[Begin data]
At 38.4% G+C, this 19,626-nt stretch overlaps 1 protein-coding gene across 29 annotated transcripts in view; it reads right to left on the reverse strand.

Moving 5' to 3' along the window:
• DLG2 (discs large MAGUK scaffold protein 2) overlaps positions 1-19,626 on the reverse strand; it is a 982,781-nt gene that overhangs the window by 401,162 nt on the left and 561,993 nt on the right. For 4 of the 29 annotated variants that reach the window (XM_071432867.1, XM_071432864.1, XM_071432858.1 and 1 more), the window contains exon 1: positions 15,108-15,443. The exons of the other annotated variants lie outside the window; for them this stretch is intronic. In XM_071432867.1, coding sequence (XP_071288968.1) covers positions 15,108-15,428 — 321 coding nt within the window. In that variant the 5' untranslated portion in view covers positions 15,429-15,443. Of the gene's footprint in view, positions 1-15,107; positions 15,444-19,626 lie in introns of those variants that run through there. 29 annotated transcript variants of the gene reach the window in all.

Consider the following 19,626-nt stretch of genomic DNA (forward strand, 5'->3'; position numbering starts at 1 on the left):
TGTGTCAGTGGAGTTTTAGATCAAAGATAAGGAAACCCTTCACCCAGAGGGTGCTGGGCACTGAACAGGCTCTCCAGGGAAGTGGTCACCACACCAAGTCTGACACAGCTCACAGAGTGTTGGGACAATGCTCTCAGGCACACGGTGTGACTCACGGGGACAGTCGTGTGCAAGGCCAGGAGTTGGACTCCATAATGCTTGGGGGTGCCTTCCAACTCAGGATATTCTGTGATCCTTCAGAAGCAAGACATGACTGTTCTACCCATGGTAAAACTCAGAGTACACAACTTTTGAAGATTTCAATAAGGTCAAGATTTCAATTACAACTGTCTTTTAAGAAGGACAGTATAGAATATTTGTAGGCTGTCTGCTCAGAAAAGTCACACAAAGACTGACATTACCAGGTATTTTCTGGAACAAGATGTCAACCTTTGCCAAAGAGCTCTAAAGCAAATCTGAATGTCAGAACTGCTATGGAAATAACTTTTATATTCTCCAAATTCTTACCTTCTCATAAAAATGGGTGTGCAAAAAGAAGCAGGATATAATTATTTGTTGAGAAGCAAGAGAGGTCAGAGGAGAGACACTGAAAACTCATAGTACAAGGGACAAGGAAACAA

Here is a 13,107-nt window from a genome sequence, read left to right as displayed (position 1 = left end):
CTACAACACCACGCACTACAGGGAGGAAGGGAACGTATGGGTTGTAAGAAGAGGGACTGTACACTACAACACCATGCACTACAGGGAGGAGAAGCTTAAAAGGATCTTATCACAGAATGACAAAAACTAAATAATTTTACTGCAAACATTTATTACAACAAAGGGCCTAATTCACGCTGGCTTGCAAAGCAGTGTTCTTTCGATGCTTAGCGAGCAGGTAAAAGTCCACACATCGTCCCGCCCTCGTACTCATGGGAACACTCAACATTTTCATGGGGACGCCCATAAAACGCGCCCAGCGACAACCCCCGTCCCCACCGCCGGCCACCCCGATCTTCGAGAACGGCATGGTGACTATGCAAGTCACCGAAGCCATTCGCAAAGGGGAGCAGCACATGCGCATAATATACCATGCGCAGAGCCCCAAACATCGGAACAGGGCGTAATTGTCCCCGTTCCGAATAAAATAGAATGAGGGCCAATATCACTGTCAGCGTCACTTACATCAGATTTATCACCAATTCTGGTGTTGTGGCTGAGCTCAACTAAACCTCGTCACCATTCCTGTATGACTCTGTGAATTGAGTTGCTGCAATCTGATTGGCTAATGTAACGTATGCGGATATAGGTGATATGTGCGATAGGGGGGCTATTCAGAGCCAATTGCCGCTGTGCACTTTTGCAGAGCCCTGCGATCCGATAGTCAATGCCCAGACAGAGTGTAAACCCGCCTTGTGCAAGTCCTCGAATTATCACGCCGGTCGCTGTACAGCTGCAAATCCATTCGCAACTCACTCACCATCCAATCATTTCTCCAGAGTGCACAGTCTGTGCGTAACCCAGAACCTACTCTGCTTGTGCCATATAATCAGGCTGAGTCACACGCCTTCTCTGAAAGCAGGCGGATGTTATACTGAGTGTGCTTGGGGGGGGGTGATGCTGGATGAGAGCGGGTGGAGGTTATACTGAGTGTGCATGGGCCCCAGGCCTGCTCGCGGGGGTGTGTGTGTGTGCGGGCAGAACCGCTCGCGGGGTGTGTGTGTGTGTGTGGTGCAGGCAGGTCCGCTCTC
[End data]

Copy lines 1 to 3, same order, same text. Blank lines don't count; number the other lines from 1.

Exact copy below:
At 38.4% G+C, this 19,626-nt stretch overlaps 1 protein-coding gene across 29 annotated transcripts in view; it reads right to left on the reverse strand.

Moving 5' to 3' along the window:
• DLG2 (discs large MAGUK scaffold protein 2) overlaps positions 1-19,626 on the reverse strand; it is a 982,781-nt gene that overhangs the window by 401,162 nt on the left and 561,993 nt on the right. For 4 of the 29 annotated variants that reach the window (XM_071432867.1, XM_071432864.1, XM_071432858.1 and 1 more), the window contains exon 1: positions 15,108-15,443. The exons of the other annotated variants lie outside the window; for them this stretch is intronic. In XM_071432867.1, coding sequence (XP_071288968.1) covers positions 15,108-15,428 — 321 coding nt within the window. In that variant the 5' untranslated portion in view covers positions 15,429-15,443. Of the gene's footprint in view, positions 1-15,107; positions 15,444-19,626 lie in introns of those variants that run through there. 29 annotated transcript variants of the gene reach the window in all.